The Dallas Morning News

A picture is worth a thousand words

Two new, and very different, immersive art spots are Instagram-ready

- By SARAH BLASKOVICH Staff Writer sblaskovic­h@dallasnews.com Rose Baca/staff Photograph­er

Candytopia, a new installati­on in Dallas, is a sugar rush on steroids. It sends its visitors on an ultrasenso­ry trip straight out of a Willy Wonka dream, then leaves them blinking outside in the sunlight, sucking on a lollipop and wondering how they’re going to describe this to their friends.

But the answer is obvious: Instagram. Faster than they can count down from five before a confetti cannon blasts them in the face (and that really happens), Dallasites’ Instagram feeds are about to be jammed with Candytopia capers.

Candytopia is but one of many immersive art spaces — a controvers­ial topic among Dallasites. While all offer moments to make Instagram followers jealous, they also tend to be expensive and overconfid­ent.

“Some of these pop-ups feature installati­ons that are more like glorified J.C. Penney photo backdrops than compelling works of art,” former Guidelive writer Tiney Ricciardi wrote in a story analyzing the trend. Some of the immersive art spots that have come before Candytopia in Dallas are Psychedeli­c Robot, Eye Scream Wasted and Sweet Tooth Hotel (which is opening its third iteration soon).

Another immersive space, Snap151, opened in Dallas on the same day Candytopia did: April 5. But these two places are nothing alike.

Snap151

Snap151 is a photo studio built temporaril­y inside a former American Apparel clothing store in Mockingbir­d Station. It’s a 4,500-square-foot room, mostly empty beyond the 10 Instagram backdrops that owners Audrey Miranda and Dawn Snodgrass have constructe­d after lots of trips to Home Depot. The two launched Snap151 first in Fort Worth, then moved it to Dallas and expect to close in six weeks and head out of state next.

They expect boutique owners, Instagram models, birthday parties and couples announcing engagement­s will pay the ticket price ($20 for adults, $12 for ages 3 and under) to spend an hour using their space for photo shoots. It’s not so much a walk-through experience as it is a place to play on Instagram.

Snap151 even kept American Apparel’s dressing rooms, because guests often want to take a series of photos, in different outfits, so they can post them on Instagram on different days and make the shoots look like they took place over time.

“When we came up with this, it wasn’t from an art or ‘Instagram museum’ perspectiv­e,” Miranda says. “It was a need to create a place for photo shoots.”

Candytopia

Candytopia is inside the shuttered eco-friendly home-improvemen­t store Treehouse on Walnut Hill Lane. Throughout the big space, Candytopia co-founder Jackie Sorkin, co-founder John Goodman (not that John Goodman) and their team have created works of art made out of candy.

Sorkin’s full title is co-founder, creator and global candy artist, but she’s also known as the “candy queen.” Candytopia is filled with larger-thanlife sculptures of pigs, seahorses, sharks and more, and they’re all covered in real candy that you can touch. A favorite for Texans might be the unassuming Big Tex in the corner.

Squishy is the best word to describe these sculptures. Many are made with gummy bears, peach rings and other soft candy, and believe it or not, they’re not slathered in so much lacquer that they’re stiff. It’s a confusing, intriguing sensory experience, to reach out to touch a cute, candy-covered snail and find that those pieces bounce back a little. The jumpsuitwe­aring Candytopia docents (called Candytopia­ns, but they’re more like less-creepy Oompa Loompas) tell their guests to touch anything.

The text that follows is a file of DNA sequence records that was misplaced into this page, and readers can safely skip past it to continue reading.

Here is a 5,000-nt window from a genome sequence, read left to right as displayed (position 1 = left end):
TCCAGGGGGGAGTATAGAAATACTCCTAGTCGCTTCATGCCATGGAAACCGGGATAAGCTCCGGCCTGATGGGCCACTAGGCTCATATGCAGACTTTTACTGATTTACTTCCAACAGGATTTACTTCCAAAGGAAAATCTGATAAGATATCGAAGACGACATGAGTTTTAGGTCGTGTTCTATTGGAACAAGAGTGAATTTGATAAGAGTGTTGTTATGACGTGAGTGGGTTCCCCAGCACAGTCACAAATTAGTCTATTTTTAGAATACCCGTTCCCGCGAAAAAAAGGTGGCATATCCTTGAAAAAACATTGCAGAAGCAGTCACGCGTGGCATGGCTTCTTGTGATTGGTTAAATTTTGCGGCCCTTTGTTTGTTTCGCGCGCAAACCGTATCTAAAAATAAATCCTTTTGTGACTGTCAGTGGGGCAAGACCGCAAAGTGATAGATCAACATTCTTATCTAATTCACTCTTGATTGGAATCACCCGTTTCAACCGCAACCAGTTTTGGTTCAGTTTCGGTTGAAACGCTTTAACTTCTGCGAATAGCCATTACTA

Samples of candy are placed in most of the rooms, and by the end, visitors of all ages will be buzzing.

Dallas is Candytopia’s sixth popup, one that’s expected to pack up and leave Dallas in late July. These exhibits never seem to want to sit still.

Candytopia’s price is $30 for adults and $23 for kids, for a one-hour window. It’s pricey, but this place’s candy-coated pitch is bound to reel in plenty of Dallasites: Want to get plowed in the face with confetti, then stand in front of a carwash-size blowdryer to swirl hundreds of pieces of colored paper out of your hair? Want to see the Mona Lisa, without buying a plane ticket to Paris? Want to jump into a marshmallo­w pit the size of a swimming pool?

Unless you’re on a no-sugar diet, the answer’s yes. Candytopia is the definition of a guilty pleasure.

Candytopia is at 8021 Walnut Hill Lane (at Central Expressway, in the Hill shopping center), Dallas. candytopia.com.

Snap151 is at 5331 E. Mockingbir­d Lane (at Central Expressway, in Mockingbir­d Station), Dallas. snap151.com.

 ?? Shaban Athuman/staff Photograph­er ?? Snap151 has a yellow ball pit — great for Instagram. The 4,500-squarefoot space at Mockingbir­d Station, in a former American Apparel store, features 10 backdrops for photograph­s.
Shaban Athuman/staff Photograph­er Snap151 has a yellow ball pit — great for Instagram. The 4,500-squarefoot space at Mockingbir­d Station, in a former American Apparel store, features 10 backdrops for photograph­s.
 ??  ?? Candytopia’s Sean Mccleskey is shown with an optical-illusion background in the buzzy new space on Walnut Hill Lane.
Candytopia’s Sean Mccleskey is shown with an optical-illusion background in the buzzy new space on Walnut Hill Lane.
 ?? Shaban Athuman/staff Photograph­er ?? Vivian Glick poses as Daniela Castro takes her photo at Snap151.
Shaban Athuman/staff Photograph­er Vivian Glick poses as Daniela Castro takes her photo at Snap151.
 ?? Rose Baca/staff Photograph­er ?? A candy-covered Big Tex is one of the displays at Candytopia.
Rose Baca/staff Photograph­er A candy-covered Big Tex is one of the displays at Candytopia.

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